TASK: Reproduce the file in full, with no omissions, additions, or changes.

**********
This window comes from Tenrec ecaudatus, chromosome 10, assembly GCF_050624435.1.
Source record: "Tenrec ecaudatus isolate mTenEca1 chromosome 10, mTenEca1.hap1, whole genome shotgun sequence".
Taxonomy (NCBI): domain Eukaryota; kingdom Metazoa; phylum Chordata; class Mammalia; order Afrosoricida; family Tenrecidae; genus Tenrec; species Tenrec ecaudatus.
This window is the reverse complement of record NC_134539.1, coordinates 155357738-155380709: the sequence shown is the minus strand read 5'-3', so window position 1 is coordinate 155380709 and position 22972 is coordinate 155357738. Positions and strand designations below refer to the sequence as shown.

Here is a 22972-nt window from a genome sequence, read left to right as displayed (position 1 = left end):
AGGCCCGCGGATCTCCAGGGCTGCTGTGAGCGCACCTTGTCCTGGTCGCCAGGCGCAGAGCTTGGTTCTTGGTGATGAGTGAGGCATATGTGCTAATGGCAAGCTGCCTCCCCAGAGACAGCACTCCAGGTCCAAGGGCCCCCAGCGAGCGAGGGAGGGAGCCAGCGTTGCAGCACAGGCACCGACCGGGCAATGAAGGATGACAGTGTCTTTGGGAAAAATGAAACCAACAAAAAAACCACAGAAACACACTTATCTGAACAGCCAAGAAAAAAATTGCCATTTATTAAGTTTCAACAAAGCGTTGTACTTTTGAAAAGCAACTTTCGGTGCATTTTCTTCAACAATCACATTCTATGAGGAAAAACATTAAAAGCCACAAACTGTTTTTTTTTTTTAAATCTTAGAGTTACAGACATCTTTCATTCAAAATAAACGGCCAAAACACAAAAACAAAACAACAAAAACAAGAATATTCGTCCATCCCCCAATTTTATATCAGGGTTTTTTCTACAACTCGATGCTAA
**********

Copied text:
This window comes from Tenrec ecaudatus, chromosome 10, assembly GCF_050624435.1.
Source record: "Tenrec ecaudatus isolate mTenEca1 chromosome 10, mTenEca1.hap1, whole genome shotgun sequence".
Taxonomy (NCBI): domain Eukaryota; kingdom Metazoa; phylum Chordata; class Mammalia; order Afrosoricida; family Tenrecidae; genus Tenrec; species Tenrec ecaudatus.
This window is the reverse complement of record NC_134539.1, coordinates 155357738-155380709: the sequence shown is the minus strand read 5'-3', so window position 1 is coordinate 155380709 and position 22972 is coordinate 155357738. Positions and strand designations below refer to the sequence as shown.

Here is a 22972-nt window from a genome sequence, read left to right as displayed (position 1 = left end):
AGGCCCGCGGATCTCCAGGGCTGCTGTGAGCGCACCTTGTCCTGGTCGCCAGGCGCAGAGCTTGGTTCTTGGTGATGAGTGAGGCATATGTGCTAATGGCAAGCTGCCTCCCCAGAGACAGCACTCCAGGTCCAAGGGCCCCCAGCGAGCGAGGGAGGGAGCCAGCGTTGCAGCACAGGCACCGACCGGGCAATGAAGGATGACAGTGTCTTTGGGAAAAATGAAACCAACAAAAAAACCACAGAAACACACTTATCTGAACAGCCAAGAAAAAAATTGCCATTTATTAAGTTTCAACAAAGCGTTGTACTTTTGAAAAGCAACTTTCGGTGCATTTTCTTCAACAATCACATTCTATGAGGAAAAACATTAAAAGCCACAAACTGTTTTTTTTTTTTAAATCTTAGAGTTACAGACATCTTTCATTCAAAATAAACGGCCAAAACACAAAAACAAAACAACAAAAACAAGAATATTCGTCCATCCCCCAATTTTATATCAGGGTTTTTTCTACAACTCGATGCTAA